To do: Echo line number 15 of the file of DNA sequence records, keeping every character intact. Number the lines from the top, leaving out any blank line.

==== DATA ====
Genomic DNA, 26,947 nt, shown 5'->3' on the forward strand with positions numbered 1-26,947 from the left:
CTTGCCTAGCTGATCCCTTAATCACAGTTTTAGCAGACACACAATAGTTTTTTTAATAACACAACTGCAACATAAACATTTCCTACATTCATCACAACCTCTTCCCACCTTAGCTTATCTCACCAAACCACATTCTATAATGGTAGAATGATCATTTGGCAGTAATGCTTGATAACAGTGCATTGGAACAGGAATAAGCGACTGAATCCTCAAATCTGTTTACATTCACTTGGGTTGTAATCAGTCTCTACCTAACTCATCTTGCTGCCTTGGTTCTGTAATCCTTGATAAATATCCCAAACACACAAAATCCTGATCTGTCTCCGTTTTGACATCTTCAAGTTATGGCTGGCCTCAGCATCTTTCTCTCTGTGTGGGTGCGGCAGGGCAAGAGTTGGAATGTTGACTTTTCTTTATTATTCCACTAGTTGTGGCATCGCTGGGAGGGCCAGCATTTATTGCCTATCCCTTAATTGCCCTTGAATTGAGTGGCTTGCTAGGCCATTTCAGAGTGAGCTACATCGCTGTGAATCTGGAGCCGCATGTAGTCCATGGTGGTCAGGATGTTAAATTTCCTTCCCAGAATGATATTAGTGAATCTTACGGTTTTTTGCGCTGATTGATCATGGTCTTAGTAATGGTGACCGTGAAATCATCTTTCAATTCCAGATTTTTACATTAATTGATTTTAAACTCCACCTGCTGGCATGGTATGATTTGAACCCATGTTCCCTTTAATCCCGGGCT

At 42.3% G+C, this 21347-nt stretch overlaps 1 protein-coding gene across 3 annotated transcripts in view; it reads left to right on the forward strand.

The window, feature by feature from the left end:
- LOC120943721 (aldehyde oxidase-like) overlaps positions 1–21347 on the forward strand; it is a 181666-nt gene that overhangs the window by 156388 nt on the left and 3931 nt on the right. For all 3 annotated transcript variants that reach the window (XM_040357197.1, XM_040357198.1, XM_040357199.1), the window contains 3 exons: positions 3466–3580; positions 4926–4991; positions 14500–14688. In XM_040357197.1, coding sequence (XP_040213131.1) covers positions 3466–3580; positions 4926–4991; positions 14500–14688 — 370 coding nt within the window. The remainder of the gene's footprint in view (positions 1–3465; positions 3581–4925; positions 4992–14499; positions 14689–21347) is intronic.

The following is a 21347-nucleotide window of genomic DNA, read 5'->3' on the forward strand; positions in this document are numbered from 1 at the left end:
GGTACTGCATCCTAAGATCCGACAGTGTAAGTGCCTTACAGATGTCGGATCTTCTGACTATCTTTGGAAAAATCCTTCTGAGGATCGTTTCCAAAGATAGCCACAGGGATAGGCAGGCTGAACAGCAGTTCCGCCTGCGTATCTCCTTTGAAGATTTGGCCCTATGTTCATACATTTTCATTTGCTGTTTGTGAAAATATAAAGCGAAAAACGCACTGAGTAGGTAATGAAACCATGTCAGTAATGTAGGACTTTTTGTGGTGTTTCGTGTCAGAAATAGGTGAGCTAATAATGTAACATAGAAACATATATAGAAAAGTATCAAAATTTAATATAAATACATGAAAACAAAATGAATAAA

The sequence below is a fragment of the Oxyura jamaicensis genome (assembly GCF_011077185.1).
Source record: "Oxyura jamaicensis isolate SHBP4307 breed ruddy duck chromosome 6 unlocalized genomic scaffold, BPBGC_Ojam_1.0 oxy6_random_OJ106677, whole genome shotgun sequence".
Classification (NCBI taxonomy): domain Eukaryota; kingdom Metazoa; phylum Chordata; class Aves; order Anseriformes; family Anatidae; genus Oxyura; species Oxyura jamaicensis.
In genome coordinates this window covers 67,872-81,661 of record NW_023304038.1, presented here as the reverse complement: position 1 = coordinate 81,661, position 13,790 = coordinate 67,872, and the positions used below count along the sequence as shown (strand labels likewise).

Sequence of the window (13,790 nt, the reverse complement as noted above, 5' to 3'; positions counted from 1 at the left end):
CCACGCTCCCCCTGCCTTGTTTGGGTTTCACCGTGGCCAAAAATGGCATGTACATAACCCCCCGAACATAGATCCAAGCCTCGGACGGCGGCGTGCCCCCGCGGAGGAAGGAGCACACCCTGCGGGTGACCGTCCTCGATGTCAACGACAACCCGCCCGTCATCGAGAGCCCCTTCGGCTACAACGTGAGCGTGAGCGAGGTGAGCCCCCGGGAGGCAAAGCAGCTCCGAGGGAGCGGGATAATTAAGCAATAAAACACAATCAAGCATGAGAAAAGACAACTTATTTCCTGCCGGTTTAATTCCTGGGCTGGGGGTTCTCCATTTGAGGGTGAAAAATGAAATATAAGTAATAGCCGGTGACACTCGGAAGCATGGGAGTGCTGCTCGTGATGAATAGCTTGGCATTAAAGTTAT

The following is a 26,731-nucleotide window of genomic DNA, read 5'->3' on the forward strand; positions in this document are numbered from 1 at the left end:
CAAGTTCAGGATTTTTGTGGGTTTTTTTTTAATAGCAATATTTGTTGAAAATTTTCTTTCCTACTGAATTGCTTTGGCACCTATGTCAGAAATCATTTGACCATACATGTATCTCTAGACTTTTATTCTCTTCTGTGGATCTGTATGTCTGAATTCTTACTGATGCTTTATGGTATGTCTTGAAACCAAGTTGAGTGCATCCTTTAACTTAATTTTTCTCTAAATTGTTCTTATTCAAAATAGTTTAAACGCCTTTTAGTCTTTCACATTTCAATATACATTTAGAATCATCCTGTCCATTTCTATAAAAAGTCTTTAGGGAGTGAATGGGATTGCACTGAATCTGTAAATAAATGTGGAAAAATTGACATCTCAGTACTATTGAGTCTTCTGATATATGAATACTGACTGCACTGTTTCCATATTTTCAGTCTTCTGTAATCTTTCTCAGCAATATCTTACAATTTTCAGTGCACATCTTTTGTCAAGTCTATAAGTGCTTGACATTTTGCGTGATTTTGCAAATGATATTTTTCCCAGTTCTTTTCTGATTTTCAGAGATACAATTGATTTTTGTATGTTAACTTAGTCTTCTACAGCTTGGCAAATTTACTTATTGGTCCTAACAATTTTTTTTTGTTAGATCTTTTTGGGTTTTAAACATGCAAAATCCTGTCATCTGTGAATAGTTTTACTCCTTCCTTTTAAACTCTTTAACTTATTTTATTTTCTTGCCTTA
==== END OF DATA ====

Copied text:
CAAGTTCAGGATTTTTGTGGGTTTTTTTTTAATAGCAATATTTGTTGAAAATTTTCTTTCCTACTGAATTGCTTTGGCACCTATGTCAGAAATCATTTGACCATACATGTATCTCTAGACTTTTATTCTCTTCTGTGGATCTGTATGTCTGAATTCTTACTGATGCTTTATGGTATGTCTTGAAACCAAGTTGAGTGCATCCTTTAACTTAATTTTTCTCTAAATTGTTCTTATTCAAAATAGTTTAAACGCCTTTTAGTCTTTCACATTTCAATATACATTTAGAATCATCCTGTCCATTTCTATAAAAAGTCTTTAGGGAGTGAATGGGATTGCACTGAATCTGTAAATAAATGTGGAAAAATTGACATCTCAGTACTATTGAGTCTTCTGATATATGAATACTGACTGCACTGTTTCCATATTTTCAGTCTTCTGTAATCTTTCTCAGCAATATCTTACAATTTTCAGTGCACATCTTTTGTCAAGTCTATAAGTGCTTGACATTTTGCGTGATTTTGCAAATGATATTTTTCCCAGTTCTTTTCTGATTTTCAGAGATACAATTGATTTTTGTATGTTAACTTAGTCTTCTACAGCTTGGCAAATTTACTTATTGGTCCTAACAATTTTTTTTTGTTAGATCTTTTTGGGTTTTAAACATGCAAAATCCTGTCATCTGTGAATAGTTTTACTCCTTCCTTTTAAACTCTTTAACTTATTTTATTTTCTTGCCTTA